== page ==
Picture: 123RF/ ismagilov
Picture: 123RF/ ismagilov

If you have one bar lying around, then I have a bridge to sell you.

Today, one bitcoin is worth R976,914.87. Yes, folks, a million SA bucks for an "asset" that you can’t see, taste, hold, smell or hear.

But wait, folks, there’s more. Not only does bitcoin have no physical tangibility — other than the ragged hole in your pension/bond/kids’ school fees — but its seesawing price makes a year 2000 tech stock look as stable as a grounded Boeing 747 with tumbleweeds jammed in its wheels.

A cursory survey of social media on any day will confirm that the world is in thrall to delusion. Just like the investors who lost not only their shirts but also their houses/spouses/trousers and reputations buying stock in the South Sea Co, an appalling concoction designed to stabilise Great Britain’s national debt by, of all things, getting involved in the slave trade.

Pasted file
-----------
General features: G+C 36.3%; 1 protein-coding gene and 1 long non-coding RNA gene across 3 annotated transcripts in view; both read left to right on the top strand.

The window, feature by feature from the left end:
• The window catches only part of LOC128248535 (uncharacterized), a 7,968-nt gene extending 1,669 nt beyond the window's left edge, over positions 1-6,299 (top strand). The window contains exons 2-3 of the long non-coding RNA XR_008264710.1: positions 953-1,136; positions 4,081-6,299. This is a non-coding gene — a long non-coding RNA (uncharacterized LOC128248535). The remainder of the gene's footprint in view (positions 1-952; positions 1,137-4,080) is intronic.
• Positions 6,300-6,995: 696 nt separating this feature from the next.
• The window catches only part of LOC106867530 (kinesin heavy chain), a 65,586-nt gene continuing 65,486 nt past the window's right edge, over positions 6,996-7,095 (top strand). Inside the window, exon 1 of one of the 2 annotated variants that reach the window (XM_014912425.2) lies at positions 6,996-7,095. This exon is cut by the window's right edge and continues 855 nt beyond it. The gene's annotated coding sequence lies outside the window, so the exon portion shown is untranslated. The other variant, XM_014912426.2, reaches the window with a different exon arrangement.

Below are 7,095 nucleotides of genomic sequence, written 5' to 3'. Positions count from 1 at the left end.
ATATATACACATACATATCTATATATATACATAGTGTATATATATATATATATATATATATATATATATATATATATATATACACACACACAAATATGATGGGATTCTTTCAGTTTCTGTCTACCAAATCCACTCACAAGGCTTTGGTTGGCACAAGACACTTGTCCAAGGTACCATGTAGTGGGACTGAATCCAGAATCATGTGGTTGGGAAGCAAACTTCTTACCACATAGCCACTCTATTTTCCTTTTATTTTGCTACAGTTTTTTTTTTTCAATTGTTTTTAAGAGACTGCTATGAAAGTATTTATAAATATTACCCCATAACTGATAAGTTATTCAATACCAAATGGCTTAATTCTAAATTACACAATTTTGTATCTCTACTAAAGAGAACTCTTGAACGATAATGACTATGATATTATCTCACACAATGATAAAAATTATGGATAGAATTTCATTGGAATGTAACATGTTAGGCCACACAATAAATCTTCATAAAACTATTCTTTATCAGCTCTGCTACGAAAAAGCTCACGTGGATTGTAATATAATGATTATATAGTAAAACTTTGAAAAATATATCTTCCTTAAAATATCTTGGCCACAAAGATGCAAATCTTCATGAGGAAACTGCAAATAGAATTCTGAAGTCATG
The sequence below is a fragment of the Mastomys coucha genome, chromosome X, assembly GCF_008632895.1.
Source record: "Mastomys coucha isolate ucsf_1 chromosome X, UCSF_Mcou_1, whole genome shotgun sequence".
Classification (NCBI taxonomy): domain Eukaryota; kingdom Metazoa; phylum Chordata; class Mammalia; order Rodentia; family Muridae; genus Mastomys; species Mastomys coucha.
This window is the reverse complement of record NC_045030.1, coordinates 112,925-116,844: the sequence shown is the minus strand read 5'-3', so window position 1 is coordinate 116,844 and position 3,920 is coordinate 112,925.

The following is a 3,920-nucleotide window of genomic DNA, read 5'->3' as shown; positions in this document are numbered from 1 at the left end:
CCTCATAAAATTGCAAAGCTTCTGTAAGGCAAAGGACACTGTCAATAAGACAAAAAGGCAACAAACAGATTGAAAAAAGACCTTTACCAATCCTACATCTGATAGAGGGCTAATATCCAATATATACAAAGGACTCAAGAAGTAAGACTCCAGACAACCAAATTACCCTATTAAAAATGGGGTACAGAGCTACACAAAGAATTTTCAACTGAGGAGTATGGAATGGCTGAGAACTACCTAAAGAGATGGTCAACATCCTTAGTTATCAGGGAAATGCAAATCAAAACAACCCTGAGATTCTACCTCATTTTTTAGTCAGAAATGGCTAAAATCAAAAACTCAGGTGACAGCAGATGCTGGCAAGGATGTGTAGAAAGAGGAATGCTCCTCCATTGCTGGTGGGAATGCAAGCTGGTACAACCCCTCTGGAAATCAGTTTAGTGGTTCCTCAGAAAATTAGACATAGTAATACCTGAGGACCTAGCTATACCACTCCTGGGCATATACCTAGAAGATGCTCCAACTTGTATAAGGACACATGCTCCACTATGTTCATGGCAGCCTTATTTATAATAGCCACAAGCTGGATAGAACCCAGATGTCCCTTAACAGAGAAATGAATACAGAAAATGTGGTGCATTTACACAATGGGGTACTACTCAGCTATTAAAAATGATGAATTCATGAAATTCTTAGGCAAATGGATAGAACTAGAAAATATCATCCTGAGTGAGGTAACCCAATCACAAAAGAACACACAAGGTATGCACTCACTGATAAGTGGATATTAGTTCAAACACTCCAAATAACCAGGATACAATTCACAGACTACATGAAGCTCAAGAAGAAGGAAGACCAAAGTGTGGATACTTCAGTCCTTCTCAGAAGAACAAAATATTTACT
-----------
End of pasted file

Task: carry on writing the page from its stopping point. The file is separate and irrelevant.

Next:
"Investors", ranging from royalty to shepherds, climbed in. In August 1720, the company’s share price topped out at £1,000, up from £100 less than a year earlier.

Then, those who could, sold. By September the stock was back at £150.

Unlike 2008, however, most of the company’s directors and various government officials were stripped of their ill-gotten gains, impeached, disgraced and, in the case of the British chancellor of the exchequer, jailed.

In the flotsam-strewn wake of the 2008 crisis, Warren Buffett ostensibly defended the credit rating agencies which, along with a lot of very greedy people, were the architects of the misery that followed the subprime mortgage debacle, saying that no-one could see the housing bubble for what it was because it was "a mass delusion". Just like the South Sea Bubble.

In 1720, one of the promoters of the unfolding con job called it "an undertaking of great advantage, but nobody to know what it is".

Which, come to think of it, may be the best description of bitcoin yet.


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